When I received my acceptance email to the One Young World Summit, dozens of expectations and possibilities began flooding into my mind. We often tend to build these things up too much in our minds, overestimating in our glow of excitement how much of an impact they will have and how transformed we will be afterwards. As the jet lag begins to fade and the taste of fresh pineapple becomes but a memory, I have the chance to reflect on my whirlwind trip to Bangkok – and I can safely say that my experience over those four days not only met every expectation and provided me with all the possibilities that I had imagined, but in fact left me with many, many more.

                  I expected Bangkok to be an incredible backdrop for the event, and indeed our host city had a huge role to play in the experience. It made it all the more exciting and exotic for me, and I enjoyed the bustle and movement of the city as much as I did the fresh pomegranate juice from the street hawkers and the smell of incense drifting from colourful roadside shrines. No modality of sensation is left untouched when walking the streets of Bangkok. The governor of Bangkok and his administration did their utmost to welcome us and ensure our safety, perhaps erring on the side of excess at times – I’m not sure that I’m quite important enough to warrant a guard of honour of policemen or three people to help me cross the road! Although we were very busy and didn’t have the chance to explore much, we got to see parts of the city, such as the gardens of the Royal Palace, Chulalongkorn University and Lumpini Park, that I wouldn’t have visited of my own accord. To top it off, when a dance off began in Lumpini Park on our second night, the governor himself came to join in, showing us his best moves and forever cementing Bangkok as one of my favourite cities in the world.

bangkok1bangkok3

One of my biggest expectations was for a diverse and dynamic line-up of speakers, and one cannot find fault with One Young World in this respect. Every sector was represented, from business to sport, healthcare to media – even Durex came along to speak to us! Each speaker had something important and provoking to say, but I found Maajid Nawaz, a reformed Islamic extremist, particularly interesting. He explained the reasons why people turn to extremism and gave me a new perspective on the Isis situation and how it has developed. Kofi Annan and Paul Polman both spoke passionately about climate action and certainly provoked many of us into taking a more proactive stance on this issue. While it was mind-blowing to be in a room with such brilliant people as these, the most inspiring of all were the delegate speakers, young people taking incredible steps in their communities and abroad to make this world a better place. Yeonmi Park, who spoke bravely about her escape from North Korea and the challenges she faced integrating into society after this, made me realise how lucky we are to have our freedom – although she told us, “I didn’t escape for freedom. I escaped for a bowl of rice”. Lina Khalifeh from Jordan works to put an end to violence against women with her self-defence organisation, SheFighter. Bryant Zebedy emotionally shed light on the troubles of his country, the Marshall Islands, as they battle increasing coastal erosion due to climate change. Francois Reyes from Paris, president of a think tank called Reveil Citoyen, gave an especially moving speech after the tragedy in Paris the weekend before. His ardour and passion captured the audience as he declared, “We will fight intolerance peacefully and never, ever give up hope”. The inspiration and empowerment I gained from listening to these delegate speakers cannot be measured. Coupled with the advice from Professor Yunus to “solve the issue of the person in front of you”, I feel ready to use these tools to create further positive change in my community.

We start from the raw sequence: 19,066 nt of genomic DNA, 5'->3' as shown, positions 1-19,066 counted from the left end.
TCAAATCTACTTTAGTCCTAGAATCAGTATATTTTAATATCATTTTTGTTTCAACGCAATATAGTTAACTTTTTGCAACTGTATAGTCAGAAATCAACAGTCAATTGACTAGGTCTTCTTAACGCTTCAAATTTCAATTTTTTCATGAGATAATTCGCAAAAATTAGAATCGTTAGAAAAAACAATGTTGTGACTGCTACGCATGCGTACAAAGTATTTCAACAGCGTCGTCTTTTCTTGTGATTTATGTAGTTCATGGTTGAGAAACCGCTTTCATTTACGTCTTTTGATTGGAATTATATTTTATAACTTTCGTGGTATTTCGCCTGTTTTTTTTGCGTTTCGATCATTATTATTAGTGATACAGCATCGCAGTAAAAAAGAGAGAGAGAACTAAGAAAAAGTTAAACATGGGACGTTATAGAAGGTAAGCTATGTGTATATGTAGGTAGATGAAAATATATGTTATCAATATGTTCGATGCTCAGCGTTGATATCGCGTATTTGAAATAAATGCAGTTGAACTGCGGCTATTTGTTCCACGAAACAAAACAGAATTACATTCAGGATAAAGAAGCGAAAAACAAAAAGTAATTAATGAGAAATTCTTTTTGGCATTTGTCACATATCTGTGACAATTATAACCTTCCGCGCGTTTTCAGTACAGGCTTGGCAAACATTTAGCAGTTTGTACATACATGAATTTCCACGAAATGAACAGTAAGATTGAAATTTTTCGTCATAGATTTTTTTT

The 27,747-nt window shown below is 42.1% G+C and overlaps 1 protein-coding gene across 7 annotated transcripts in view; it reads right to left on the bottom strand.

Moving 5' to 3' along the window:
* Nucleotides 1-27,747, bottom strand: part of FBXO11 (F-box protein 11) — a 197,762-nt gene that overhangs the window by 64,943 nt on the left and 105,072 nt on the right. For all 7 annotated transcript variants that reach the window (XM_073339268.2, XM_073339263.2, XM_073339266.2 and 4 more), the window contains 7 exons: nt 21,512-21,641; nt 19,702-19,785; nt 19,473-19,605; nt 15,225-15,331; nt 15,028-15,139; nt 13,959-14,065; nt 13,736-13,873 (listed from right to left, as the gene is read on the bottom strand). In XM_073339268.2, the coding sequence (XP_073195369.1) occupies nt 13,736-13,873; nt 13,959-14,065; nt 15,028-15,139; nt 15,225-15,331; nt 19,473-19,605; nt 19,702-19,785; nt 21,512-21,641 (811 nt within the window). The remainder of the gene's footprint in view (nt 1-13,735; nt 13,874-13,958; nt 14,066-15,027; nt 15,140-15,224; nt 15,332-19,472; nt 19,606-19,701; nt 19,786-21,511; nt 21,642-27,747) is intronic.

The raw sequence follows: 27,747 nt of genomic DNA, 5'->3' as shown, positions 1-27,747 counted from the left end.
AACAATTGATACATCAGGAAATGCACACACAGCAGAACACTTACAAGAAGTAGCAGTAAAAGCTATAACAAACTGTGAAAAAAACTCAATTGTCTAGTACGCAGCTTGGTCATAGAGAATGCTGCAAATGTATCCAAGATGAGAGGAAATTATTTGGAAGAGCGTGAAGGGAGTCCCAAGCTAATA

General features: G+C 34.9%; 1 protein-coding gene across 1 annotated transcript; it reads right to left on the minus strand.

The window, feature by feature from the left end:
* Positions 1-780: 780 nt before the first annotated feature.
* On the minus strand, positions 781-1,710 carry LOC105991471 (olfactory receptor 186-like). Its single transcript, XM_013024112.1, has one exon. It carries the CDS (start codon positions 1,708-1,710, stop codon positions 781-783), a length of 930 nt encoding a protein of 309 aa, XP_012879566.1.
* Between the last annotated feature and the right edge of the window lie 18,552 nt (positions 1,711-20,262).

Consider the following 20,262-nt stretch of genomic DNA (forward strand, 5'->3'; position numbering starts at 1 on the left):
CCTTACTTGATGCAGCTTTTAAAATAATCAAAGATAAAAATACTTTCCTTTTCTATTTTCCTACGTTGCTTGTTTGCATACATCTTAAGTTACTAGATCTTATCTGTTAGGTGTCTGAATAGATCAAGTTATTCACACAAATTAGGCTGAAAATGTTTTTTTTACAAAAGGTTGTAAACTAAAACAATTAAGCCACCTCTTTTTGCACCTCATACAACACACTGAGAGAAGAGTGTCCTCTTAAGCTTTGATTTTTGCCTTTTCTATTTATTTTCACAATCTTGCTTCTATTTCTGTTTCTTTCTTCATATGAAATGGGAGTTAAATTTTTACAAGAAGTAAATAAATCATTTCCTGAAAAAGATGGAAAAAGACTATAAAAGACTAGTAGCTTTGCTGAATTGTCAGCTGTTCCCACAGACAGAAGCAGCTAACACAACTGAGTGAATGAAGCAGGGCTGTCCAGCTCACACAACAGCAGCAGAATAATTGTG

bangkok4

bangkok5

Of course, once the serious work was done, I expected great fun to be had in the evenings. After the long days of talking and debating, our evening entertainment was catered for with dinner, live music, DJs and even a miniature carnival at the closing ceremony, complete with game booths, rides and food stalls. The highlight of these would have to be the dance-off I mentioned above. I have shimmied my way into many a circle of boppers and shakers, but never one so multicultural as this! The Portuguese guy spinning on his head was followed by a hip-hopping Japanese student, quickly elbowed aside by a tangoing couple from South America, all co-ordinated by a young man from Essex, Hussein Manawer, who later went on to win the Kruger Cowne Rising Star Programme for his phenomenal slam poetry on mental health – meaning he won a trip into space. Yes, you heard me. Outer space. And now you see why it is almost impossible to underestimate the possibilities that One Young World allows you.

bangkok6

What I didn’t expect were the friendships. Yes, I knew I’d make connections (hence the hasty joining of Linked In) and I knew I’d come home with more Facebook friends than I’d left with. But I did not envision coming home with friends that I fully intend to keep in touch with, from Brazil to Australia and many places in between. One Young World is more than just an organisation – it’s a community, a collection of passionate, proactive, forward-thinking young people. Yes, there is a great deal of networking and exchanging of business cards, and of course some of it is tactical. But more so, there is genuine connection and the desire to maintain this bond, because every person there ultimately wants the same thing, regardless of cultural, political or linguistic differences – to take action in order to make this world better. I am hugely grateful to have been given the opportunity to attend this Summit, and cannot thank the Global Relations Office and the Provost’s Office enough for their support. I have come home with expanding expectations of myself, plausible possibilities to connect with others on international projects, and a renewed fervour and positivity. The message of One Young World is not just for the delegates who attended the Summit. Paul Polman believes that “the reason changes are happening is because of the millennials”. We, the millennials, can call ourselves the leaders of the future – but why are we waiting for the future? It is time to talk. It is time to act. What will you do?

bangkok7